At last week’s SMPTE Annual Technical Conference and Exhibition, the 3M quantum-dot demo was very colorful. For those who aren’t familiar with this technology, quantum dots are microscopic spheres of semiconductor material that emit visible light when exposed to blue or ultraviolet light due to quantum-mechanical effects.
The wavelength of the emitted light depends on the size of the dots, which are typically less than 20 nanometers in diameter—the smaller the dot, the shorter the wavelength of emitted light. Also, the emitted light occupies a very narrow range of wavelengths, making it almost monochromatic, much like a laser. Finally, the size of the dots can be very precisely controlled during their fabrication, making it possible to “tune” them to emit specific wavelengths.
In the photo above, several vials of liquid with suspended quantum dots are being exposed to ultraviolet light. In response, the material glows with a color that corresponds to the size of the QDs in each vial.
Among other applications, quantum dots are used in the backlight system of LCD TVs. Blue LEDs replace the white ones used in most sets, while red and green quantum dots are placed in front of them. The blue light from the LEDs causes the quantum dots to glow red and green, which, when combined with the blue light that isn’t absorbed by the quantum dots, creates white light that passes through the LCD layer and its color filters to illuminate the image.
This technology can be used in FALD (full-array local-dimming) sets as well as edgelit models. In a FALD set, the LEDs are mounted in an array behind the screen, and the quantum dots are embedded in a film that sits between the LEDs and the diffusion layer, which diffuses the resulting white light evenly across the LCD panel; this is the approach being taken by 3M. In an edgelit set, a thin tube of red and green QD material is placed in front of the LEDs along the edges of the screen, and the resulting white light is directed to the LCD panel as usual in such TVs; QD Vision is emphasizing this approach.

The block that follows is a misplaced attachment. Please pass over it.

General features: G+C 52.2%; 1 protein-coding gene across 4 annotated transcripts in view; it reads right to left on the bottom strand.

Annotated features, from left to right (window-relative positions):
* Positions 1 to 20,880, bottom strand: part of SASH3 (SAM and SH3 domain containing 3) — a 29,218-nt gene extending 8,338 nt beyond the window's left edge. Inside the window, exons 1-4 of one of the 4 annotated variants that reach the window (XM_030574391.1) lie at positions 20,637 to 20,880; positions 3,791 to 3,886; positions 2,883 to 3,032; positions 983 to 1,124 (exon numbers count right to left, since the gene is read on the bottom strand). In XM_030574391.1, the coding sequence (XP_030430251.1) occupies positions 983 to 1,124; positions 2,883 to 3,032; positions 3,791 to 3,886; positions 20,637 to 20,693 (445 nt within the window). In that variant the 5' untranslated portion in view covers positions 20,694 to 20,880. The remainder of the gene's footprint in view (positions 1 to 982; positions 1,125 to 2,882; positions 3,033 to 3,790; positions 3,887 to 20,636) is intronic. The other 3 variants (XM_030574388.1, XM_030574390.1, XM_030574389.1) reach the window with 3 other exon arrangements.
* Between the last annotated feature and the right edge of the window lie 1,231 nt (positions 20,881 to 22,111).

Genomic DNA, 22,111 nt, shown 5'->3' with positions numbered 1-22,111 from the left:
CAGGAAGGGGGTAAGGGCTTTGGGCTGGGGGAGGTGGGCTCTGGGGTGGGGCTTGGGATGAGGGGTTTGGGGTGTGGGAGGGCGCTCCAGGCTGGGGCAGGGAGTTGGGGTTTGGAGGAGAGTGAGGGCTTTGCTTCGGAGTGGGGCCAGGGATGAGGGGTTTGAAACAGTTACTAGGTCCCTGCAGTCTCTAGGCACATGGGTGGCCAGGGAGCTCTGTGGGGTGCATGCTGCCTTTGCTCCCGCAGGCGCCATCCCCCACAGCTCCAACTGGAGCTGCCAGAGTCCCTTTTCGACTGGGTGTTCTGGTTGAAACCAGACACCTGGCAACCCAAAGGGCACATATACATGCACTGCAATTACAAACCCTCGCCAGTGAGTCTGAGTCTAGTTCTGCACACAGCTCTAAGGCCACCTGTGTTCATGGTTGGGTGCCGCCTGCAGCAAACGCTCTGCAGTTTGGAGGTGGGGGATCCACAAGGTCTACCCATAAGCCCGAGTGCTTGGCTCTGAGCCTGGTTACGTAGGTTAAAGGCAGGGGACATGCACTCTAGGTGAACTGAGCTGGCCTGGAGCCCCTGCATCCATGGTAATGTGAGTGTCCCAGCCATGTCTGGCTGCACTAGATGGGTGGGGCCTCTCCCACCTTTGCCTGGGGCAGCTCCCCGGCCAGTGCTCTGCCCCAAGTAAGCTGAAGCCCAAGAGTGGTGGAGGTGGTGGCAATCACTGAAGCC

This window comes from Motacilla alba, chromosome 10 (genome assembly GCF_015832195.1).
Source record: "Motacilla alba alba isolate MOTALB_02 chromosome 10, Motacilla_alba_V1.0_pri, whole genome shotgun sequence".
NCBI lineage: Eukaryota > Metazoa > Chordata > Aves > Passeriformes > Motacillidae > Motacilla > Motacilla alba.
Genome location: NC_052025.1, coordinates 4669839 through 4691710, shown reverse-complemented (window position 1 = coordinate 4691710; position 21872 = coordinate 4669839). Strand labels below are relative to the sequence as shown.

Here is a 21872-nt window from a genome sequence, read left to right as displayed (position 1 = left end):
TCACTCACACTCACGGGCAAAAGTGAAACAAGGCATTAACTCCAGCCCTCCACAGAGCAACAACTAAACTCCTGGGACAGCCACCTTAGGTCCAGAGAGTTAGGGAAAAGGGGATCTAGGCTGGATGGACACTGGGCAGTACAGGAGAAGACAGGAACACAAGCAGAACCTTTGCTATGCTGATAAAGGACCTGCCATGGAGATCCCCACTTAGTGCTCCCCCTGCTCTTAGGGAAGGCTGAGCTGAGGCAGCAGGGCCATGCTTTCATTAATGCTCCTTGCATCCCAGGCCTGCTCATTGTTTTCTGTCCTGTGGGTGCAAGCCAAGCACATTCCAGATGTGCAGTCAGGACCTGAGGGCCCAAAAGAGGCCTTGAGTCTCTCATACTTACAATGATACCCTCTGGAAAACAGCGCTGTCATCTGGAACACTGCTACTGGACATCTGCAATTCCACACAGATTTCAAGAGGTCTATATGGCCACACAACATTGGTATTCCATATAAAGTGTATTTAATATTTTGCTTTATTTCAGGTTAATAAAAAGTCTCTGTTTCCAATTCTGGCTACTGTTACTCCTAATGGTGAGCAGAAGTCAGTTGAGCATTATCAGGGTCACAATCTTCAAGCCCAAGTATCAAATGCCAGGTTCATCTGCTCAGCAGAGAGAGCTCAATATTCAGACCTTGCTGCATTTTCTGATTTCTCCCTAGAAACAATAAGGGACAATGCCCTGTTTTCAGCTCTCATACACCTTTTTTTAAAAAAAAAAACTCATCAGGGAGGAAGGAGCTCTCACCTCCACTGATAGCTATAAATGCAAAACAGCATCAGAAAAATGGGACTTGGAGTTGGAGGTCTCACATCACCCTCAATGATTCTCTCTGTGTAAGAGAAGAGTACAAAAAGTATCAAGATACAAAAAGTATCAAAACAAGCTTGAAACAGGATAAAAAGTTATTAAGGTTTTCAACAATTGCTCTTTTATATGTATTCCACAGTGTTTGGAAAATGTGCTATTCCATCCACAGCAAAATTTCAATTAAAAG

Because the colors emitted by quantum dots are essentially monochromatic, they can be used to create displays capable of reproducing a color gamut very close to BT.2020 and its monochromatic primaries, one of the holy grails of display manufacturers in the age of 4K/UHD TV. At the 2015 SMPTE tech conference, 3M was demonstrating the difference between BT.709 (the current HD color gamut), P3D65 (the digital-cinema gamut with a D65 white point), and BT.2020 on a single display, which was a prototype with FALD backlighting that the company claimed reached 94% of BT.2020.
In the video loop of three undoctored photos below, you can hopefully see the difference in color between BT.709, P3D65, and BT.2020 as the colors become more saturated from one to the next:
TV manufacturers are starting to incorporate quantum dots in their high-end models. For example, the Vizio RS65 uses quantum dots in a FALD configuration, though the RS120 does not because it’s not yet practical to make a QD film that large. All of Samsung’s SUHD models use quantum dots, called Nano Crystals, while TCL has announced QD-based edgelit models, and Hisense showed its version of this technology, called ULED, at the 2015 CES. It will be very interesting to see if QD-illuminated LCD TVs can be a viable alternative to OLED. Perhaps QDs can even become another direct-emissive technology for large-screen televisions—though I’d wager that’s a few years away.